After the presentation, the city council agreed to three related funding proposals on the agenda: $39,550 of overtime funds to allow a team of two officers to work two four-hour shifts each week to focus on crime suppression, for a total of 192 additional hours throughout six months; $32,000 to hire two part-time cadets to handle minor reports and conduct house checks to free up patrol officers and detectives; and $2,800 to purchase and install Neighborhood Watch signs at each of the 66 entry points into San Marino.
The department also is making use of video cameras that can be affixed to light poles throughout town and will routinely move them around as crime trends dictate.
Incontro, who, before becoming SMPD chief, held a 35-year career with Los Angeles Police Department including 20 years of field work and being commanding officer of the Emergency Services Division, said one of the differences between the two jobs is that SMPD doesn’t have the ability to bring in caravans of extra officers to assist in larger investigations.
“I think the No. 1 difference is resources,” he said. “We can sometimes do a day where, for a couple of hours, we can go into South Pasadena and help out, or vice versa.”
Pasadena Police Department sometimes lends crime scene technicians to assist with SMPD investigations, but analysis can take time depending on the influx of other crimes being investigated.
“Although they do anything they can to help us, sometimes our priority is lower,” Incontro explained. “A burglary is less important than, say, a murder. I agree.”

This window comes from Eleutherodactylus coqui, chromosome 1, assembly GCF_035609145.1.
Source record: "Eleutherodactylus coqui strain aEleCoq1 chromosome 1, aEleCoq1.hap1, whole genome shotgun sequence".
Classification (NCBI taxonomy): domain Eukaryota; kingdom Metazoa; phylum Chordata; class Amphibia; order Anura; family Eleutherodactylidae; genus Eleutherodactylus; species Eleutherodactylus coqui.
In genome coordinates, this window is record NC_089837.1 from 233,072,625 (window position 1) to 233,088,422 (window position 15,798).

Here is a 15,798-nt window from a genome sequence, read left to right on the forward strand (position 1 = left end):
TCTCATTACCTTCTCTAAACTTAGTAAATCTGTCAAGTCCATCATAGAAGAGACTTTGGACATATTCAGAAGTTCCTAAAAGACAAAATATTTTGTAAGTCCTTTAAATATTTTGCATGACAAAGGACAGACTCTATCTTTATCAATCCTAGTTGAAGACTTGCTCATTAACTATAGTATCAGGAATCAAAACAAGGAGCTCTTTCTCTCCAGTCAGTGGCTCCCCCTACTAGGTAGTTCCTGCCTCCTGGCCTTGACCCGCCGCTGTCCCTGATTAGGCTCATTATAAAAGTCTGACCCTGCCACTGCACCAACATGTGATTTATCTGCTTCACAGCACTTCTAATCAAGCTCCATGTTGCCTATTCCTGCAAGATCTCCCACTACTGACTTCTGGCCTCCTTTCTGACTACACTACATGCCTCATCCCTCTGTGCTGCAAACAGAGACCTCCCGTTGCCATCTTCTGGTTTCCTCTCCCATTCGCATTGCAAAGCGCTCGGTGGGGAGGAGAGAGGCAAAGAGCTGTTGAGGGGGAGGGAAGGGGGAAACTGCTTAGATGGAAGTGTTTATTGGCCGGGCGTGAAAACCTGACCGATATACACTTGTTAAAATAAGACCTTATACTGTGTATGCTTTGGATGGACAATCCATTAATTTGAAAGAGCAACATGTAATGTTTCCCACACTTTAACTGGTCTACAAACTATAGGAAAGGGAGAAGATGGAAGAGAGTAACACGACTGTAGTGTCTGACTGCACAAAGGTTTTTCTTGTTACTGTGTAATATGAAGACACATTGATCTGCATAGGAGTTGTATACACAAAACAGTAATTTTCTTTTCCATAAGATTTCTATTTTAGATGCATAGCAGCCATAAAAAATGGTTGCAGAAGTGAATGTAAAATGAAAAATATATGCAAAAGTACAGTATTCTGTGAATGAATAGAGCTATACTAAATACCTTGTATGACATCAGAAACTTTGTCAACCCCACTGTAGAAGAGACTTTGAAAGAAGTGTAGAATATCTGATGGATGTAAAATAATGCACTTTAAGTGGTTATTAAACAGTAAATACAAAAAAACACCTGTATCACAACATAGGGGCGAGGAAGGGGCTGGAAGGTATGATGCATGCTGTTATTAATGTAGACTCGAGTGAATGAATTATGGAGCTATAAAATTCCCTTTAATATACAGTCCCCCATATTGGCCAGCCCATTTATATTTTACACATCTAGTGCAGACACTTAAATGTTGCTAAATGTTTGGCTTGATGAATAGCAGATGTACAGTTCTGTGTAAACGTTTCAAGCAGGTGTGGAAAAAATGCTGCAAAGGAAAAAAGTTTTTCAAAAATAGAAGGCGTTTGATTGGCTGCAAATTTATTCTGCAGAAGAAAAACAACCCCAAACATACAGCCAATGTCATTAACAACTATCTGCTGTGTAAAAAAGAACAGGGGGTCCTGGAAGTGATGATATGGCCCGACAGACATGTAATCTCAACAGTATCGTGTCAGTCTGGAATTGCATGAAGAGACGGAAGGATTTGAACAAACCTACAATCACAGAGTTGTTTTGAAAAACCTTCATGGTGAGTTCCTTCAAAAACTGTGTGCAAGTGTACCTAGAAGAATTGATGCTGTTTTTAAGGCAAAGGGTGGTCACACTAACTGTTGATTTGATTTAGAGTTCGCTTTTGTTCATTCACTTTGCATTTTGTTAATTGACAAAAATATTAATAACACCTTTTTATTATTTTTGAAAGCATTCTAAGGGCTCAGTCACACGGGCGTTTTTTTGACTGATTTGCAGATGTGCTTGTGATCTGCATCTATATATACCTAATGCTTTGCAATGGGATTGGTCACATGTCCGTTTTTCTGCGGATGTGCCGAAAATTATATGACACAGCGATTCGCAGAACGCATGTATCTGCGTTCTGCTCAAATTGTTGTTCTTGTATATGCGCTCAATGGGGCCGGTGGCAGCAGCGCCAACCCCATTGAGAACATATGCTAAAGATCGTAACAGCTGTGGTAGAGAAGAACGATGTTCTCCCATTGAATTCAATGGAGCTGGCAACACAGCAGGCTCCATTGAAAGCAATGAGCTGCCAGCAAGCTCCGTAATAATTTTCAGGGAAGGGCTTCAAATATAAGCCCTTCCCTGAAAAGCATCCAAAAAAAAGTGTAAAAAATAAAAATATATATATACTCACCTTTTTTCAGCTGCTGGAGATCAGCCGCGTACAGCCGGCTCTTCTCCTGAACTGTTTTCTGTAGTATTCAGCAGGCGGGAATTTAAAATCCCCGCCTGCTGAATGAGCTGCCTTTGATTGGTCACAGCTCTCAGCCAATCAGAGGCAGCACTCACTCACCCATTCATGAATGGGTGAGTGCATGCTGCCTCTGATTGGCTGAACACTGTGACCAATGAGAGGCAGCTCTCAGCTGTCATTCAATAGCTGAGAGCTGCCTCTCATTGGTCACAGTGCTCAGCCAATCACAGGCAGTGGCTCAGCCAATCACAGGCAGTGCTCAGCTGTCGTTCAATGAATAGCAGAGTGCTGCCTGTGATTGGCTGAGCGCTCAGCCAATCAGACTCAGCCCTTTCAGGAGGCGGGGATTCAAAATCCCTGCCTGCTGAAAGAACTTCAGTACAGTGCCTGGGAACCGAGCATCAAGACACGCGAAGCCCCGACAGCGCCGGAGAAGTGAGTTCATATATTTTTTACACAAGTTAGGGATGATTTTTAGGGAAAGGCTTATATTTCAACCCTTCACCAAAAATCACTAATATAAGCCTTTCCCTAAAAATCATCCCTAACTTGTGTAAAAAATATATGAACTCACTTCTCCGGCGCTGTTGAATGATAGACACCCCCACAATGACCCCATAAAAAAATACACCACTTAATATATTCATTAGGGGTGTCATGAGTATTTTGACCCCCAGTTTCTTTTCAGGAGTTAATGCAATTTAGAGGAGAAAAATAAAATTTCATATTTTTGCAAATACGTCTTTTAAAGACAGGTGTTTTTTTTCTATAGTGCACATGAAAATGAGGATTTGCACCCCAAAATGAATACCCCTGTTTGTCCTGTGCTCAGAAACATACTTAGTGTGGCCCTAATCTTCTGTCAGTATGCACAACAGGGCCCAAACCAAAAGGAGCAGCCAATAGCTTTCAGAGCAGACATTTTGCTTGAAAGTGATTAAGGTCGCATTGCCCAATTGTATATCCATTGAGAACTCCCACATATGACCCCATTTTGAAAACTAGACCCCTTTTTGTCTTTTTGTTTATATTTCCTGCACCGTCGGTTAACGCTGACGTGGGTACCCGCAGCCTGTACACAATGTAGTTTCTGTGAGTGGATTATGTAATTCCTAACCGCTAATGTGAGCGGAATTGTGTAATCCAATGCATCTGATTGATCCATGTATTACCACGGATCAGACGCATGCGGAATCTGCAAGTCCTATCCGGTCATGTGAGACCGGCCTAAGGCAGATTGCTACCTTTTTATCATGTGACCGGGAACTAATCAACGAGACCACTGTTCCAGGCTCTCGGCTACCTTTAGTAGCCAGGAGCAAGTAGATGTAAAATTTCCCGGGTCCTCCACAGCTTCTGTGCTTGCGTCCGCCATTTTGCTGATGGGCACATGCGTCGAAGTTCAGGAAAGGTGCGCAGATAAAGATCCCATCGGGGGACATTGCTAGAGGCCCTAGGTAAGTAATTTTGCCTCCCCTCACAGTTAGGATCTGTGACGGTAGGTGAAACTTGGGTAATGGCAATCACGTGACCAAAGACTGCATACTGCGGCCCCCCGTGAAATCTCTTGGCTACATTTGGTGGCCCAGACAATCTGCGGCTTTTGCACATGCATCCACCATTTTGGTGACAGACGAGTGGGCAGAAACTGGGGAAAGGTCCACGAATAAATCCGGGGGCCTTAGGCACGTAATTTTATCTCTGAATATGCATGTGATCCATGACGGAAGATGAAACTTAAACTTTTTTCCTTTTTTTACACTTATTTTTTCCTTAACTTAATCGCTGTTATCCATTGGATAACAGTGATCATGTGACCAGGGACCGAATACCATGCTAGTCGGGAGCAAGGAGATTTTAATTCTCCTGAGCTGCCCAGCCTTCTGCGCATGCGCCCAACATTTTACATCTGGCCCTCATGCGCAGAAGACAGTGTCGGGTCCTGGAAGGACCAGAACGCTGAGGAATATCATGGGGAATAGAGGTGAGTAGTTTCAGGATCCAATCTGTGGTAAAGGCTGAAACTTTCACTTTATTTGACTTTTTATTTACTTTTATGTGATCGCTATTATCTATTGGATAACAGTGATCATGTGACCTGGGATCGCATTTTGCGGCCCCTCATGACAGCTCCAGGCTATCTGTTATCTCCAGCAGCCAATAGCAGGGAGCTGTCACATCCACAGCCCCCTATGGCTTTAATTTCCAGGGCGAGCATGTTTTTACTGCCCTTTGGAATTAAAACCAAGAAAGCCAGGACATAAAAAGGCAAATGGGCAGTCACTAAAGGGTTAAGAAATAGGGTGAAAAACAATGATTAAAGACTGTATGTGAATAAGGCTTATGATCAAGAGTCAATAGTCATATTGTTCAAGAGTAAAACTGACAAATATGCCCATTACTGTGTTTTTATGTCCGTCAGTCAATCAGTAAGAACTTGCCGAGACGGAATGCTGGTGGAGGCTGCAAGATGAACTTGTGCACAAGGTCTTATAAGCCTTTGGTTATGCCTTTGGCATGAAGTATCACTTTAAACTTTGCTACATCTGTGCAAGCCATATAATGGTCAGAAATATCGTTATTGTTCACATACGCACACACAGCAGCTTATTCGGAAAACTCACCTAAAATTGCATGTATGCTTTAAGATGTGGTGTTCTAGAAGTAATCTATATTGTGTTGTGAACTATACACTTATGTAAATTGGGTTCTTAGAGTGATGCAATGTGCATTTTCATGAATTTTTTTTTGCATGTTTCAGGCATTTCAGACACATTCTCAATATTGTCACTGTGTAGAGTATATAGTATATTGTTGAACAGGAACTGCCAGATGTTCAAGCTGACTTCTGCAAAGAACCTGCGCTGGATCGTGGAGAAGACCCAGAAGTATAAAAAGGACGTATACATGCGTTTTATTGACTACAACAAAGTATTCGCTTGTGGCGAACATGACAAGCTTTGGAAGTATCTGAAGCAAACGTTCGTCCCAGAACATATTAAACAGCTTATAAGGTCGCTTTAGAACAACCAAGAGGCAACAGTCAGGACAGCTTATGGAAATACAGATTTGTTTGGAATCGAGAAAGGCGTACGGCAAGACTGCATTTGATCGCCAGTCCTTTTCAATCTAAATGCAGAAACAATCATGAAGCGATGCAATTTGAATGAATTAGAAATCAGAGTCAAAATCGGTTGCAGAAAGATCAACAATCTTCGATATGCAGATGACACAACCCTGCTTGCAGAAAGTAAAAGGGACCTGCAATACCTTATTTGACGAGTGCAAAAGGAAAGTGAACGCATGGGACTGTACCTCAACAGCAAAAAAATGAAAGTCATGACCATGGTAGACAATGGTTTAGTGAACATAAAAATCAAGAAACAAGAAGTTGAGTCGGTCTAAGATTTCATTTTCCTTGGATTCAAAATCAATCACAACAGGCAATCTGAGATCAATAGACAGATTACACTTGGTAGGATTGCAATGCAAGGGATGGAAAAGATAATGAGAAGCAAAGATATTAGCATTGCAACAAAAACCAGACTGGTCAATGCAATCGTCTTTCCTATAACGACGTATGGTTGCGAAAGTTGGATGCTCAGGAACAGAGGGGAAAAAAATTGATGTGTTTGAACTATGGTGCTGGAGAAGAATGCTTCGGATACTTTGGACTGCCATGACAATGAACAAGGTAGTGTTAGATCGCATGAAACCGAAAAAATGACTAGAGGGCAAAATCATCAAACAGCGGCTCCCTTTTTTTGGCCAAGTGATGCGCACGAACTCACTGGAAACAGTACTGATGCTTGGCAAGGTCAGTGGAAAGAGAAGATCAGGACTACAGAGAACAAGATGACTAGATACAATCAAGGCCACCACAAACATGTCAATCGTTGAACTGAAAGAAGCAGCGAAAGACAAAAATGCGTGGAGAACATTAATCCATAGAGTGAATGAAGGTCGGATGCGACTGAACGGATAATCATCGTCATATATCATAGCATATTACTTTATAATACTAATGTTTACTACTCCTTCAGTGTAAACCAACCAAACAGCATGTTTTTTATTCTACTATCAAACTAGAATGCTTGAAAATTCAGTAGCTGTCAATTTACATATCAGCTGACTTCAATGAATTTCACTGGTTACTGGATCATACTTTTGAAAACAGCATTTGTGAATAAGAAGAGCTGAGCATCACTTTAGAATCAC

Commander Richard Ward, whose tenure with SMPD reaches 22 years in October, said he believes the property crime trend has increased from when he joined the department. He added that he thinks various state propositions reducing sentences for some non-violent crime convicts have contributed to the increases.
“Obviously we’ve seen in the last couple of years that there’s been a spike,” he said. “We have had property crimes in the past, but I don’t feel like it was as prevalent as it is today.”
Ward said that departments all around have done a better job of publishing crime data and developments, which hopefully makes residents more aware. Nowadays, he added, the various facets of law enforcement are working together more effectively.
“You really have to network and talk to your surrounding agencies to identify trends and people,” he explained. “The burglars we have are still committing crimes in Pasadena, San Gabriel, South Pasadena, Temple City. They move around, so it’s important we share that information with other agencies.
“I do see a much bigger push to develop and nurture those relationships,” Ward added. “In order to be effective, you have to work with all the other agencies.”
SMPD, currently with 28 employees, is looking to fill its four vacancies and is in various stages of hiring three of those. This, combined with the recently funded measures and increased awareness among residents, will hopefully help to repel crime from the city, Incontro said.
“We really do have the support of the community and they want us to be successful,” Ward said. “That makes it easier to come to work every day.”
In addition to making use of cameras and alarm systems, Incontro encourages different ways to prevent loss as well. The chief recommends purchasing a safe from a specialty store (as opposed to a general chain store) and also bolting it to the ground. A secured safe can easily hold cash or valuables like jewelry, although a bank account or safety deposit box is a safer bet, he notes.
Residents should also be wary of where they leave things such as passports and bank or credit card statements, which contain identifying information that could be used for fraudulent purposes.
“Again, we don’t have violent crime,” he said. “We have property crime, and some parts of property crime are preventable.”